Fashion ‘reset’ request could become a reality

Written by Adam Bryce

The fashion people have spoken and the cries, finally, haven’t fallen on deaf ears.

Last week, we shared our opinion on a Dries Van Noten-led co-operative’s open letter to the industry to make changes to its unethical system. Today, the British Fashion Council (BFC) and the Council of Fashion Designers of America (CFDA) have united in the fight for change.

The two highly influential organisations issued a joint message to their respective members entitled ‘The Fashion Industry’s Reset’ with a bold opening statement, “We are united in our steadfast belief that the fashion system must change, and it must happen at every level.”

And, while it may seem difficult to envisage changes at every level across a global industry, the need has never been as obvious as it is right now. On the same day that the letter was issued, Victoria’s Secret announced the closure of 250 stores, followed by Neiman Marcus and Barneys declaring bankruptcy, Jeffrey and Opening Ceremony stores closing across the US with many more high-profile closures on the rise. Covid-19 has brought the issues at the heart of the industry to the forefront and it’s time to assert drastic change.

The letter goes on… “For a long time, there have been too many deliveries and too much merchandise generated. With existing inventory stacking up, designers and retailers must also look at the collections cycle and be very strategic about their products and how and when they intend to sell them.” That means “focus[ing] on no more than two main collections a year” and shifting the delivery cadence of merchandise “closer to the season for which it is intended.”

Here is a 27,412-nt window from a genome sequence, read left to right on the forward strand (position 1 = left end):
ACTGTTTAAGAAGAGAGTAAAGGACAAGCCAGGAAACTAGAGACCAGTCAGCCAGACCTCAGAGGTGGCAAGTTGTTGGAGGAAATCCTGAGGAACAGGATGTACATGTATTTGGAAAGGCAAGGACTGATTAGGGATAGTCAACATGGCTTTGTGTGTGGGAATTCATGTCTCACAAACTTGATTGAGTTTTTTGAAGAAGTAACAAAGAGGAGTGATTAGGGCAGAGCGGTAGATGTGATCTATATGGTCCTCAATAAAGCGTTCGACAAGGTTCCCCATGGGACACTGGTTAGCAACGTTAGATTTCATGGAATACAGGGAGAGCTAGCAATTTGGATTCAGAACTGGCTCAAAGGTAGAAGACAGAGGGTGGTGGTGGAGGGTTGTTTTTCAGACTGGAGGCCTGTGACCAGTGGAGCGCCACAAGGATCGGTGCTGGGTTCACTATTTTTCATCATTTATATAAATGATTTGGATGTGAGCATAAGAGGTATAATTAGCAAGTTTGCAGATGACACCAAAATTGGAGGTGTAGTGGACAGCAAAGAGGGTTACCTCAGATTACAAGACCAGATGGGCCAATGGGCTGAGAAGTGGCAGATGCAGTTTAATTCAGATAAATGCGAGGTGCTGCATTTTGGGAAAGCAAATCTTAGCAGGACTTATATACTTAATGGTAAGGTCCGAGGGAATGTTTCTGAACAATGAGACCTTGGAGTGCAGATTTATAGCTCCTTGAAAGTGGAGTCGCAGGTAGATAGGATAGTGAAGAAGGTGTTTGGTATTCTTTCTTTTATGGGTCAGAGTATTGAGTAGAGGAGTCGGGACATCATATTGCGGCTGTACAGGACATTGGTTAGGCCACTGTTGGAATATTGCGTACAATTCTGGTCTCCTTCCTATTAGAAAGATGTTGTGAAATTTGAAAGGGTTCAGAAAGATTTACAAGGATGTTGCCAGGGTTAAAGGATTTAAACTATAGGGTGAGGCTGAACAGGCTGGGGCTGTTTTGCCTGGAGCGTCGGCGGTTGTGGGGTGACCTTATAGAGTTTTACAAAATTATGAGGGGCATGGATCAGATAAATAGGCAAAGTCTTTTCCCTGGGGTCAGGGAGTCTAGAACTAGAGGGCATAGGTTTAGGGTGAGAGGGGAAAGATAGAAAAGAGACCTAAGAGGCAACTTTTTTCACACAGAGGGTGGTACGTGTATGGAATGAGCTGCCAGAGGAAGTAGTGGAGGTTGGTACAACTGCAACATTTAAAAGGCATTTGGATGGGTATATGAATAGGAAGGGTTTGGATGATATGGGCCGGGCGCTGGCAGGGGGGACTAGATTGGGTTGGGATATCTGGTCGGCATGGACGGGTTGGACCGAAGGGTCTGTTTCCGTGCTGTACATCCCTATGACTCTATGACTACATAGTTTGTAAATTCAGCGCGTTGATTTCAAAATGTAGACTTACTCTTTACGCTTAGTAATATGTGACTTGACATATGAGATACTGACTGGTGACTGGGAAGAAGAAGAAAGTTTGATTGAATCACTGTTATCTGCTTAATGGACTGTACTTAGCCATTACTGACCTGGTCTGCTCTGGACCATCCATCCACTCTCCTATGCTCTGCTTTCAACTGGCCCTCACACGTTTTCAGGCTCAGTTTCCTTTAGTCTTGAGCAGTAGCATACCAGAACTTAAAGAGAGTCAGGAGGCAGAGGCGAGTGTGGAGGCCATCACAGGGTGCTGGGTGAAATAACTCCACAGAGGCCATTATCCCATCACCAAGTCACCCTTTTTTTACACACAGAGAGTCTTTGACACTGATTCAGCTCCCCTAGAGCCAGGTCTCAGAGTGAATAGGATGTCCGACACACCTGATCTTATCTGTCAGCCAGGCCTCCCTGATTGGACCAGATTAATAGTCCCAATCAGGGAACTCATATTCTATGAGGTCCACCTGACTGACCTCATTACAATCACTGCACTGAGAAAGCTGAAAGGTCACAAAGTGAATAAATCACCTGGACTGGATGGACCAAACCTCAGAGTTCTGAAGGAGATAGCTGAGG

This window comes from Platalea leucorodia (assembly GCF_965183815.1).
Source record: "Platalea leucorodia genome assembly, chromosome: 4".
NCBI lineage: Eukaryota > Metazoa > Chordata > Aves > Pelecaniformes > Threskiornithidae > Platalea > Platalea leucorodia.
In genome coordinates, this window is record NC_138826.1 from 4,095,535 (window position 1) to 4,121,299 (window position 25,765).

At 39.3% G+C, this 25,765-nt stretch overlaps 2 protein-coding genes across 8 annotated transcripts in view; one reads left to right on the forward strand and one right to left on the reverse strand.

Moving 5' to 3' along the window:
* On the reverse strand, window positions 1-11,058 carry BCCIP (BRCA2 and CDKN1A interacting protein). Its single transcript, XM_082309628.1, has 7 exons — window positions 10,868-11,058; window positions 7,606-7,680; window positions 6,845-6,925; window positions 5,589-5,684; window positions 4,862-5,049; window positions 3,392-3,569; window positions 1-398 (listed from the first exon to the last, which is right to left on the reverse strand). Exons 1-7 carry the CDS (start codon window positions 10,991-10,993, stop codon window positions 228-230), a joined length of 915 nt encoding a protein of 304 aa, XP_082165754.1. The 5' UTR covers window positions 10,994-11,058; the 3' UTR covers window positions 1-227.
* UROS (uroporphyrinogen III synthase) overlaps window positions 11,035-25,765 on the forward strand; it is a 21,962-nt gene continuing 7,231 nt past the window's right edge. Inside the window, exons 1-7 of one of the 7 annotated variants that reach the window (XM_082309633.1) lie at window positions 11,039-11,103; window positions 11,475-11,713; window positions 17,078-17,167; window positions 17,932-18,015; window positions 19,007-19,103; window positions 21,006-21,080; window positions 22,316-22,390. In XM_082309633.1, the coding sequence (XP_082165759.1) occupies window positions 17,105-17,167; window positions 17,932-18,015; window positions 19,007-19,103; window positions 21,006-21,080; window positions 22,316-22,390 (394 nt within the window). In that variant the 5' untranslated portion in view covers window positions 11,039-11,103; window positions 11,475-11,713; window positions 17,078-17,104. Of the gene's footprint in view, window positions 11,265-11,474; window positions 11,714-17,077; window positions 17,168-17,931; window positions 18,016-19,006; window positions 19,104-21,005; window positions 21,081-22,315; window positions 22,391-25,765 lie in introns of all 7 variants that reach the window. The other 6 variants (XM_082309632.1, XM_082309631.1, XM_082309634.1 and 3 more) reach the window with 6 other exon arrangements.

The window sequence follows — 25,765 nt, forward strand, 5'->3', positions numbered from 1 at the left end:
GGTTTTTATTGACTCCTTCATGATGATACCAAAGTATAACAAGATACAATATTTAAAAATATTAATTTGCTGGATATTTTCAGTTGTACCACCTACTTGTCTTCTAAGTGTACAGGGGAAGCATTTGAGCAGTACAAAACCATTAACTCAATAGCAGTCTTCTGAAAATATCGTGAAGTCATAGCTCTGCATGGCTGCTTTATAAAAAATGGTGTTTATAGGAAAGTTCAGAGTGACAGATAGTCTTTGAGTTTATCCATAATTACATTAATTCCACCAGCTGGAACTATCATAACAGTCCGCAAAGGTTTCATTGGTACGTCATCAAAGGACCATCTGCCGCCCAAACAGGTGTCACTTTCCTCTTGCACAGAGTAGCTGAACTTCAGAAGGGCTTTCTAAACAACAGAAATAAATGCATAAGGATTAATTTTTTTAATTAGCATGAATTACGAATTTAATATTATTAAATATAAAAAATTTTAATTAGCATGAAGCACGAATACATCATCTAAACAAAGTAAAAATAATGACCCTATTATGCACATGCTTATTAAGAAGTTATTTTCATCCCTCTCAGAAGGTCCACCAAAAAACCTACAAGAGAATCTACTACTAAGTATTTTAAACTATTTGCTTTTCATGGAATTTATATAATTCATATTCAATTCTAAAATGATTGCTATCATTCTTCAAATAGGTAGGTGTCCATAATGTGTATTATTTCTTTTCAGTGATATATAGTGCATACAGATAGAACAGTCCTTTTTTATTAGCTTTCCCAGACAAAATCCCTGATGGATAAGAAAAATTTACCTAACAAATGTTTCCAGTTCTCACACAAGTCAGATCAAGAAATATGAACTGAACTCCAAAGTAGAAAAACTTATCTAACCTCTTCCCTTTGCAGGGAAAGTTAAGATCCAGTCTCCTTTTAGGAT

It seems simple but greed has led the industry to a point of product over-saturation which can no longer be sustained by brands or retailers. In making these changes, we’ll see an industry that will deliver more-creative and better-quality products which will, in turn, create a more ethical and sustainable industry. But will also rely on selling clothes on merit to consumers who will see value in their investment — a model which will help brands and retailers see more loyal customers and a longer lifespan.

The New Zealand fashion industry has been at the forefront of creating change in the way that clothing is manufactured and, as an industry, we’ve been proactive in making changes towards a better future. However, for our brands to succeed financially, we need to see an increase in success and sales globally. The ‘reset’ movement works in our favour and, if the industry’s schedule and philosophy changes tack, we could see New Zealand fashion reach new heights.

It finally feels as though the majority of the global industry sees the need for change and while Kerning and LVMH are yet to come on board, we hope that, with the support of the BFC and CFDA, the numbers are looking in favour of radical change.

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